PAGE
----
Last edited by kem (2012-04-06 17:30:42)

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#9 2008-08-16 23:02:27

patschwieterman
Administrator
From: California
Registered: 2005-10-25
Posts: 1665

Re: FahrenHEIGHT? (-heit) ...[eye dialect?]

Kem’s delightful mini-essay makes me glad I bumped up Joe’s 2-year-old post.

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#10 2008-08-17 02:12:56

DavidTuggy
Eggcornista
From: Mexico
Registered: 2007-10-12
Posts: 1794
Website

Re: FahrenHEIGHT? (-heit) ...[eye dialect?]

kem wrote:

One of the more paradoxical associations between metrics and orientation is the connection between up and “higher” pitches. It is culturally conditioned. Levitin, in This is Your Brain on Music, points out that for the Greeks a higher pitch was usually associated with a down direction (as it still is on a guitar). There have been attempts to establish the association between up and shorter sound wavelengths as a natural law, but they all end up as forms of special pleading. Think about this the next time you see a choral conductor reaching toward the ceiling to pull the soprano section out of a flat note-it is simply a convention, with no more natural authenticity than the antic signals of a third base coach. North at the top of the map and the notes climbing off the top of the treble clef on a score of the Ninth Symphony are both markers of modern Western culture.

I think that’s an overstatement, though I don’t know enough to speak with great authority here. I know a lot of cultures think of short-wavelength sounds as high and long-wavelength sounds as low. A lot also use a thin-thick distinction; the short-wavelength sounds are, I believe, always the thin ones. Would you have guessed differently? Cf also our own “sharp” vs. “flat” — be interesting to see if there are any cultures that would do it backwards.

There are a number of very natural associations that tend in the direction of associating up and down in this way. This kind of thing is always culturally conditioned or (I’d rather say) culturally molded, but that does not make it purely arbitrary or simply conventional. It’s like a rooster’s cry being kokoriko in Japanese, kikiriki in Spanish, cockadoodledoo in English, or the letter sounded m being named em in English, eme in Spanish, mem in Hebrew, mu in Greek: you have to know your culture’s convention for the thing, but it is not a totally arbitrary thing, but rather there is a natural (not inevitable) connection there for the cultures to mold.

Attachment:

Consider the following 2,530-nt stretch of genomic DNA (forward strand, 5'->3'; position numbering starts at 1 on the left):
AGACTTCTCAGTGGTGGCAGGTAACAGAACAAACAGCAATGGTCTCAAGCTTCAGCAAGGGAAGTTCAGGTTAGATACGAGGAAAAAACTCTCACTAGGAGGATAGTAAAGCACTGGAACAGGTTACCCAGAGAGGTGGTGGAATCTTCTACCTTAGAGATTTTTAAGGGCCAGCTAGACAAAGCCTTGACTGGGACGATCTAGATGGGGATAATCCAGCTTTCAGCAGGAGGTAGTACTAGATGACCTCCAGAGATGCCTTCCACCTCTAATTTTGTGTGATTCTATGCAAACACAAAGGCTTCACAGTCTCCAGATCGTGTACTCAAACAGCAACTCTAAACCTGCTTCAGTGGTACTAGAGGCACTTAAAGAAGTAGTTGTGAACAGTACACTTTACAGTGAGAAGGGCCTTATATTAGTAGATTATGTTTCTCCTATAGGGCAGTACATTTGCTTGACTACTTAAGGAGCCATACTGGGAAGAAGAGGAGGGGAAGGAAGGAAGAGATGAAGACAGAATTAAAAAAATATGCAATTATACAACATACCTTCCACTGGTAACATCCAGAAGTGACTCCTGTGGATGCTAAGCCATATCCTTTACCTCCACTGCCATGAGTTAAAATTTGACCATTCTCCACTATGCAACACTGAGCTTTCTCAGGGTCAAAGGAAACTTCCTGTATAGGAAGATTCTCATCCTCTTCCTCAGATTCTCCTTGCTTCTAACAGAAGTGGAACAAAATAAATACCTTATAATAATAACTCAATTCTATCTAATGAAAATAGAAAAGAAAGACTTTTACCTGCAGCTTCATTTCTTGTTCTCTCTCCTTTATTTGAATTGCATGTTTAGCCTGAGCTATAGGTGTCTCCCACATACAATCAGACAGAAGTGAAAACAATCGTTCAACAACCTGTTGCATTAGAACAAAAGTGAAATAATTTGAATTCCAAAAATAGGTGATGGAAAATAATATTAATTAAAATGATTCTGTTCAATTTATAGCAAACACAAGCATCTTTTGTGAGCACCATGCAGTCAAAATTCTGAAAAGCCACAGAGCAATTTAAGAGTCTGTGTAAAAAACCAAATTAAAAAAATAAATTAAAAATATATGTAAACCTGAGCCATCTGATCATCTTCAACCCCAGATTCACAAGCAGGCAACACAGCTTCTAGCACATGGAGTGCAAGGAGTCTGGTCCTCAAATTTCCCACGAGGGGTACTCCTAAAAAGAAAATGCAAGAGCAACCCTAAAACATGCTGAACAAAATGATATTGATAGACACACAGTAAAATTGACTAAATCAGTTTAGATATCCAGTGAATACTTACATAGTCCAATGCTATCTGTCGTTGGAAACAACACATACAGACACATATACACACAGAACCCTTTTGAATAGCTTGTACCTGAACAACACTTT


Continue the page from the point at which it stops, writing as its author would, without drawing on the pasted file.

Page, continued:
Look at what people do with their throats and necks when they’re trying to hit a high note vs. a low one. Try to do it backwards.

Birds’ sounds are generally high in pitch; animals with low-pitched sounds are usually to be looked for lower down.

High-pitched sounds affect our ears most saliently. Low sounds, especially very low ones, can reverberate in our guts.

Low pitch is associated particularly with depth, and with hollow, reverberating containers or cavities, which are rarely found upwards from us.

Anyway, it would interesting to see some world-wide statistics showing how many cultures would associate the fast-frequency sounds with height vs. lowness/depth, and vice versa. I’ll bet the distribution is skewed towards the arrangement we’re used to. (Such things are pretty hard to measure. Cultures often will have different things that can be interpreted in different ways; witness the placement of guitar strings that you mentioned for our culture. I’ve seen Nahuatl cited in support of enough supposed linguistic patterns that it does not support, that I’ve gotten pretty skeptical about claims. But still, it ought to be possible to do right. Anybody in the mood to do an ethnomusicological dissertation?)

kem, what are the Greek words used for pitch?

Last edited by DavidTuggy (2008-08-17 02:13:54)


*If the human mind were simple enough for us to understand,
we would be too simple-minded to understand it* .

(Possible Corollary: it is, and we are .)

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#11 2008-08-17 05:35:49

kem
Eggcornista
From: Victoria, BC
Registered: 2007-08-28
Posts: 2161

Re: FahrenHEIGHT? (-heit) ...[eye dialect?]

I don’t think the issue of cultural relativity is decided by majority vote. It only takes one culture or language that does something in a different way to establish that what we are looking at is cultural tradition and not natural law.

As Levitin points out in his book, low sounds can come from high places (thunder) and high sounds from low places (crickets). We use observations about nature to reinforce the prior beliefs handed to us by culture, but the observations are not proof that nature has only one perspective to teach us.

I don’t have any Greek music texts at hand-will have to look up the answer to your question. That statement about the Greek reversal of the spatial orientation metaphors was taken from Levitin. I suspect that when we look this up we will find that the Greeks were all over the map in their use of visual metaphors to describe audial experiences.

Last edited by kem (2008-08-18 20:53:59)

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#12 2008-08-17 13:19:17

DavidTuggy
Eggcornista
From: Mexico
Registered: 2007-10-12
Posts: 1794
Website

Re: FahrenHEIGHT? (-heit) ...[eye dialect?]

I probably had better get over to the soapbox to talk about this, but you’re scratching right on top of a very itchy place, kem! Essentially, people assume a dichotomy between exceptionless, totally predictive natural law and what is purely arbitrary, conventional, culturally imposed. The reality is that there is a vast stretch of what is reasonable in some degree but not inevitable, motivated but not predetermined, in between those two endpoints. Most of language lies there. Including, most definitely, the metaphorical/metonymical choices we make in this sort of quasi-synaesthetic amalgams.


*If the human mind were simple enough for us to understand,